$$\ \sum_{n=5}^\infty \frac{8}{n^2-1} $$

I tried the following:

$$\ \sum_{n=5}^\infty \frac{8}{n^2-1} = \sum_{n=5}^\infty \frac{8}{n-1} - \frac{8}{n} =$$ $$\left(2-\frac{8}{5}\right) + \left(\frac{8}{5} - \frac{8}{6}\right) + \left(\frac{8}{6} - \frac{8}{7}\right) + \cdots + \left(-\frac{8}{n}\right)$$

Terms cancelled each other out, therefore we are left with: $$ \ (2 - \frac{8}{n}) $$

I could think the series converges to 2 since: $$\lim_{n \to \infty} \left(2-\frac 8 n \right) = 2$$

However, the correct answer is $$ \frac{9}{5} $$ what am I doing wrong?

  • 3
    $\begingroup$ In the second line consider rather $\,\dfrac 8{n^2-1}=\dfrac 4{n-1}-\dfrac 4{n+1}$ $\endgroup$ – Raymond Manzoni Jul 5 '17 at 22:50
  • 3
    $\begingroup$ The first equation in what you tried is not correct. $\left(n-1\right)n \ne n^2 -1$ $\endgroup$ – Andrew Jul 5 '17 at 22:51

Your partial fraction is wrong:


Using similar trick, you will see that most terms cancel out and you will left with $1+\frac45.$


to obtain the partial fractions,

Since $n^2-1=(n-1)(n+1)$,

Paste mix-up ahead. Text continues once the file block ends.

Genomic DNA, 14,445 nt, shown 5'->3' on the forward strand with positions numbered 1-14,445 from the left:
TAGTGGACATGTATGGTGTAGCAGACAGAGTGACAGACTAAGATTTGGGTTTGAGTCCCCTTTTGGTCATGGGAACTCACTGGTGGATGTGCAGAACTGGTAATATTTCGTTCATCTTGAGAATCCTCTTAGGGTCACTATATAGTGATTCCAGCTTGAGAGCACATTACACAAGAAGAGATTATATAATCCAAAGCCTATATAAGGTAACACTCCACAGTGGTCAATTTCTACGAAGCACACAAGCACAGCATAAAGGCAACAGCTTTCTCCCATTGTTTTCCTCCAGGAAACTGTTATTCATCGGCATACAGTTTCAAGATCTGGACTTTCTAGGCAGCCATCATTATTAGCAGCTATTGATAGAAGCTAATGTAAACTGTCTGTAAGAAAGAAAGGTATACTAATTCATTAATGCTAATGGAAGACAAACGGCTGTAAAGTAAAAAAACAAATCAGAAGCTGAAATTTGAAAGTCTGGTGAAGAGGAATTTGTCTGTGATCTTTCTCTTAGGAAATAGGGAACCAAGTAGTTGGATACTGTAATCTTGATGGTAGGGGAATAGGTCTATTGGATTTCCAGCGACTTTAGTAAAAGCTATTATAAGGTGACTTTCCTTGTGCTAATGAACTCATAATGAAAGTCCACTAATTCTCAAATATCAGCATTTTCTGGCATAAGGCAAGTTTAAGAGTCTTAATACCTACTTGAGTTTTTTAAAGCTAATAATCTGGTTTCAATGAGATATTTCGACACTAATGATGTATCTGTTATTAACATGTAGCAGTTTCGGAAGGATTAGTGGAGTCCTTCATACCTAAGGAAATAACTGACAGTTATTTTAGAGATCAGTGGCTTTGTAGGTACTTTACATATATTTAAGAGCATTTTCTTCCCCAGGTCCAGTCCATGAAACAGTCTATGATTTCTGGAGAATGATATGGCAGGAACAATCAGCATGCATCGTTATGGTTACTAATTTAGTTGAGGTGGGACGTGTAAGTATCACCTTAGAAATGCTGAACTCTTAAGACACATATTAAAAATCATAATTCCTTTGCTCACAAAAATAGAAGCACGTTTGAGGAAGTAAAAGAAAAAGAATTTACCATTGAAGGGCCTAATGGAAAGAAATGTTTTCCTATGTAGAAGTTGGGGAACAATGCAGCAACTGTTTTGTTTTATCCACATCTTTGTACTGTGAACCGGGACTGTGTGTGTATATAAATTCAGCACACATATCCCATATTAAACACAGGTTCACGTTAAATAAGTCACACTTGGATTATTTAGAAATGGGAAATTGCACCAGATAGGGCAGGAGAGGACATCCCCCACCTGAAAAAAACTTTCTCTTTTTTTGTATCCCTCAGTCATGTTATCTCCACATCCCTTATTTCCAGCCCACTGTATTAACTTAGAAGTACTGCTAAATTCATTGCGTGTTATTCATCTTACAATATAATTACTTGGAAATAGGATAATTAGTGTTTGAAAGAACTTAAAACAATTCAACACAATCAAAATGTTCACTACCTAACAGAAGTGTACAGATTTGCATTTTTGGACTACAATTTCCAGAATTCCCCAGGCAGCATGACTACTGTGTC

$$\frac{8}{(n-1)(n+1)}= \frac{A}{n+1}+\frac{B}{n-1}.$$

We can for instance equate the two and solve for $A$ and $B$ by comparing coefficients.

I use a trick call heaviside cover method.

To determinte $A$, $n+1=0$, $n=-1$. I will cover up the term $n+1$ in the denominator of the left hand side and evalute $\frac{8}{n-1}$ with $n=-1$, hence $A=-4$.

We can do similar stuff for $B$ as well.

  • $\begingroup$ Thank you! Any way you can tell me how to get the partial fraction right and how is that equal to -4/n+1 + 4/n-1 $\endgroup$ – chris Jul 5 '17 at 23:12
  • $\begingroup$ edited my post. $\endgroup$ – Siong Thye Goh Jul 5 '17 at 23:19

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